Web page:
Thus, since such issues tend to be reported when there is a problem, they cannot be used to form a full picture of the role of religion in education for a country. (3) The three different years of coding are not three discrete measures, but rather represent trend information that continues to be reported for several years running. This makes sense, for instance, because cases of violence tend to have continuing effects. Thus, it would not be advisable to treat the data as separate measures from which time lines are developed since it may be possible that later years report newly arising problems in addition to old ones. (4) The aggregate dataset for the three years of coding contains the mean score of each ordinal variable and the mode score for categorical variables across the three years. We suggest that those using the data for social scientific modeling and analysis use the aggregate data set, which has the benefit of greater variation in the variables and lesser error since random errors from one year will be attenuated in the aggregate data.
For a more detailed description of the coding procedures, see Grim and Finke (2006).
- Sampling Procedures
- Primary data come from the coding of the 195 countries covered by the US State Department International Religious Freedom Reports.
- Principal Investigators
- The Association of Religion Data Archives
Roger Finke, Director
Brian J. Grim, Project Manager for International Data
Brian J. Grim (lead)
Melissa E. Grim
Jaime D. Harris
- Related Publications
- Grim, Brian J. and Roger Finke (2006). "International Religion Indexes: Government Regulation, Government Favoritism, and Social Regulation of Religion." Interdisciplinary Journal of Research on Religion 2 (Article 1). http://www.religjournal.com/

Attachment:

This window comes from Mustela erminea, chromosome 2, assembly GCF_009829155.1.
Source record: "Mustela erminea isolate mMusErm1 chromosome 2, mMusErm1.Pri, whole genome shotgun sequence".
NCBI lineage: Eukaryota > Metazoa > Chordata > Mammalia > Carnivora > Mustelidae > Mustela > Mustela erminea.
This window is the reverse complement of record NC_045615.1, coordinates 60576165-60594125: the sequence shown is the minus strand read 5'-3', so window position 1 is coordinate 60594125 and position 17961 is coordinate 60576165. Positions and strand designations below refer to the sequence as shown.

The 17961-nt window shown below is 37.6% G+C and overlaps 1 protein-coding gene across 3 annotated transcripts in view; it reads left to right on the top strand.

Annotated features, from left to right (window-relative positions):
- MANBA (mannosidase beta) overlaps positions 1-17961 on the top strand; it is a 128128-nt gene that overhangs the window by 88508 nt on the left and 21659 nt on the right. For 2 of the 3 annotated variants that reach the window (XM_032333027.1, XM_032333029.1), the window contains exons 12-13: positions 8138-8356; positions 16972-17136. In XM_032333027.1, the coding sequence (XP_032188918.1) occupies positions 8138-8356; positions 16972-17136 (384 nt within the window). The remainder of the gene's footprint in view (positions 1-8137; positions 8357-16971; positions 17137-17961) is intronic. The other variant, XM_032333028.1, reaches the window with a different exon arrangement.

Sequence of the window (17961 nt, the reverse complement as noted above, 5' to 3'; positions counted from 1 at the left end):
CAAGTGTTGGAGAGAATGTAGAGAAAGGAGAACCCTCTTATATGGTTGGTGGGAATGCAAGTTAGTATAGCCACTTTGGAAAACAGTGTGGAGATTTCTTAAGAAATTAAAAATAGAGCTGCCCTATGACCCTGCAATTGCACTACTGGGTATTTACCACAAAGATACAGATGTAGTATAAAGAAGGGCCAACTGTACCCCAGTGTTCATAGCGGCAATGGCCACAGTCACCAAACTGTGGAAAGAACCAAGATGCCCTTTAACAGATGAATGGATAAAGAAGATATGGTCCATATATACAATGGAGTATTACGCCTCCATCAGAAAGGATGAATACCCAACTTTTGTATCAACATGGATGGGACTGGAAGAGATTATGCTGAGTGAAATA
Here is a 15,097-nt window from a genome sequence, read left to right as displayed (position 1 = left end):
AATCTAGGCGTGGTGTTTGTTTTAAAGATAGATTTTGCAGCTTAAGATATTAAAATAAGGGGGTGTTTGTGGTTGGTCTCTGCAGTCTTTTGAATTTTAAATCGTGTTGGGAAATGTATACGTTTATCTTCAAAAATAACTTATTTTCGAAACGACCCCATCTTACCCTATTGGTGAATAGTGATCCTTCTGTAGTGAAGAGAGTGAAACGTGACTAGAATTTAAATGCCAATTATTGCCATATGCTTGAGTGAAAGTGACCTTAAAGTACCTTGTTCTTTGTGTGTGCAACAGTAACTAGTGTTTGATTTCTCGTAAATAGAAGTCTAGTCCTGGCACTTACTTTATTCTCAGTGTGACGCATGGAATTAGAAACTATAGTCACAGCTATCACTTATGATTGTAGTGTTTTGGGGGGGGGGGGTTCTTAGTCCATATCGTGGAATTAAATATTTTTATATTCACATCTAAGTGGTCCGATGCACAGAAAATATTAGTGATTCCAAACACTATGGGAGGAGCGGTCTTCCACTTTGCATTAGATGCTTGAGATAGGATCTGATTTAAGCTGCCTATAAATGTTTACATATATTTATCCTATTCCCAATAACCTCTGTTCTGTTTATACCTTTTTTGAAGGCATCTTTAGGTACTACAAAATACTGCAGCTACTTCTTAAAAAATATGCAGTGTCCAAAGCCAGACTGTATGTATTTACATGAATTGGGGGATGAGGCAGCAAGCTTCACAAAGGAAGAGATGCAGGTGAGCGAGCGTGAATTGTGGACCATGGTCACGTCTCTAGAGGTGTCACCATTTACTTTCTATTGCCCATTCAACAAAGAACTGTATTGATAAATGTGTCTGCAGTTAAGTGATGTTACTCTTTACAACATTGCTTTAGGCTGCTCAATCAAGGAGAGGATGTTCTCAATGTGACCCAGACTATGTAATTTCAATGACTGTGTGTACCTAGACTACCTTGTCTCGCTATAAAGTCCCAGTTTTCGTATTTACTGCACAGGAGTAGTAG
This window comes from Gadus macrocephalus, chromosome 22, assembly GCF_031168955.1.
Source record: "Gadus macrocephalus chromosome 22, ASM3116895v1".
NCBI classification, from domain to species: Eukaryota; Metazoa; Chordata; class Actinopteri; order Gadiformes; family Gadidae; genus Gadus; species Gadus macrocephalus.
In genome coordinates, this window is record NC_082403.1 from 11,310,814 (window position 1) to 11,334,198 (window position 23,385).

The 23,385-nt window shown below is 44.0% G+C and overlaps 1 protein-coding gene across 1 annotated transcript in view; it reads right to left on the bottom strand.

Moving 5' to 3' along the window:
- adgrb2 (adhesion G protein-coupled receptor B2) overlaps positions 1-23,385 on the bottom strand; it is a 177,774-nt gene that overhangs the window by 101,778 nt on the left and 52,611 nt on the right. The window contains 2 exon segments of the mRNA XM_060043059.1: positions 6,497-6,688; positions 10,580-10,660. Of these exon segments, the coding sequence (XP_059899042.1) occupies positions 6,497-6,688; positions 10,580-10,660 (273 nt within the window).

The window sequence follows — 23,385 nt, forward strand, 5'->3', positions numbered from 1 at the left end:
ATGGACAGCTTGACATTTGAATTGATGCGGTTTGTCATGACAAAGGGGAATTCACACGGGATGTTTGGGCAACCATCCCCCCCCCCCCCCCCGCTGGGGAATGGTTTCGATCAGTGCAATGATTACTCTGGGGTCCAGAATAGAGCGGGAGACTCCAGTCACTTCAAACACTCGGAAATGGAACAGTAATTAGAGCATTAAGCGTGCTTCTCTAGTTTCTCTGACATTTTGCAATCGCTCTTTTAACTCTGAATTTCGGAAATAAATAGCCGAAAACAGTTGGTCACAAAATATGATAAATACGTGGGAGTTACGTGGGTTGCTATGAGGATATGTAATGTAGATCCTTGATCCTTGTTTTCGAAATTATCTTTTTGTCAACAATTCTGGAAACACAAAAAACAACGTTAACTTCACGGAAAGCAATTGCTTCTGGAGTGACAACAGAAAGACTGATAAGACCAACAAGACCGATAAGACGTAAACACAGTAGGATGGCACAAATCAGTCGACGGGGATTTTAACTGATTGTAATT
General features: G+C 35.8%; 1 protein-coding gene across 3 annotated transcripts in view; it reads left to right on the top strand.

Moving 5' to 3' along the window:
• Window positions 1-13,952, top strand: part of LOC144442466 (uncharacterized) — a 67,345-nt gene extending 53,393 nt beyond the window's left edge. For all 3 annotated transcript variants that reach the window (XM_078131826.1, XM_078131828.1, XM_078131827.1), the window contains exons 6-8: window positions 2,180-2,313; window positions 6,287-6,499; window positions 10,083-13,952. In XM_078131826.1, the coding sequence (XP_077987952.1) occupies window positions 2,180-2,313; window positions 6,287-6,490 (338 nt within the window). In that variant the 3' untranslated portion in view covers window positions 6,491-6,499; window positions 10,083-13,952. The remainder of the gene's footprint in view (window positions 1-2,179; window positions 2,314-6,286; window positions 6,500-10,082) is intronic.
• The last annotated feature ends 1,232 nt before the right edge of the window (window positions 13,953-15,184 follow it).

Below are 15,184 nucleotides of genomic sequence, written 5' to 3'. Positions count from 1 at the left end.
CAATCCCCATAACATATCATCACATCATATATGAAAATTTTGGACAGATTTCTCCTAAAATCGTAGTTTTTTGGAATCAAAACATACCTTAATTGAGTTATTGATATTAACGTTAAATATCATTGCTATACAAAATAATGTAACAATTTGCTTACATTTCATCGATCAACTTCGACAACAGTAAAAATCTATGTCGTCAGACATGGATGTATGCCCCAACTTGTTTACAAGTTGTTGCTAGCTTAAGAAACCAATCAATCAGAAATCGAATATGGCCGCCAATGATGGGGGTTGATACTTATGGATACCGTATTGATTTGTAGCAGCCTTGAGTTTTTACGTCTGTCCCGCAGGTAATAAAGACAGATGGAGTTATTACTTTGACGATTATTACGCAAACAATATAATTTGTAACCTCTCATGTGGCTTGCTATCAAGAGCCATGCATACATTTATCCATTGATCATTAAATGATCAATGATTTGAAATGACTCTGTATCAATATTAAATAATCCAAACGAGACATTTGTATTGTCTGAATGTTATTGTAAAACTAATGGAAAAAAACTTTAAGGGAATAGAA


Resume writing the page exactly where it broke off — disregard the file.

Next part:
Grim, Brian J. and Roger Finke (2007). “Religious Persecution in Cross-National Context: Clashing Civilizations or Regulated Economies?” American Sociological Review 72:633-658.
Grim, Brian J., Roger Finke, Jaime Harris, Catherine Meyers, and Julie VanEerden. 2006. "Measuring International Socio-Religious Values and Conflict by Coding U.S. State Department Reports," Joint Statistical Meeting Proceedings, American Association for Public Opinion Research-Section on Survey Research Methods [CD-ROM], Alexandria, VA: American Statistical Association: 4120 - 4127.
- Contact for More Information
Brian J. Grim, firstname.lastname@example.org
List of Countries or Territories Included in this Data File:
Antigua and Barbuda
Bosnia and Herzegovina
Central African Republic
Congo, Democratic Republic of the
Congo, Republic of the
Israeli Occupied Territories (Palestine)
Korea, (North) Democratic Republic of
Korea, (South) Republic of
Micronesia, Federated States of
Papua New Guinea
Saint Kitts and Nevis
Saint Vincent and the Grenadines
Sao Tome and Principe
Trinidad and Tobago
United Arab Emirates
*Note: This file was updated in October 2011 to account for missing data in the religious affiliation variables (LG1PCT01-LG5REL05).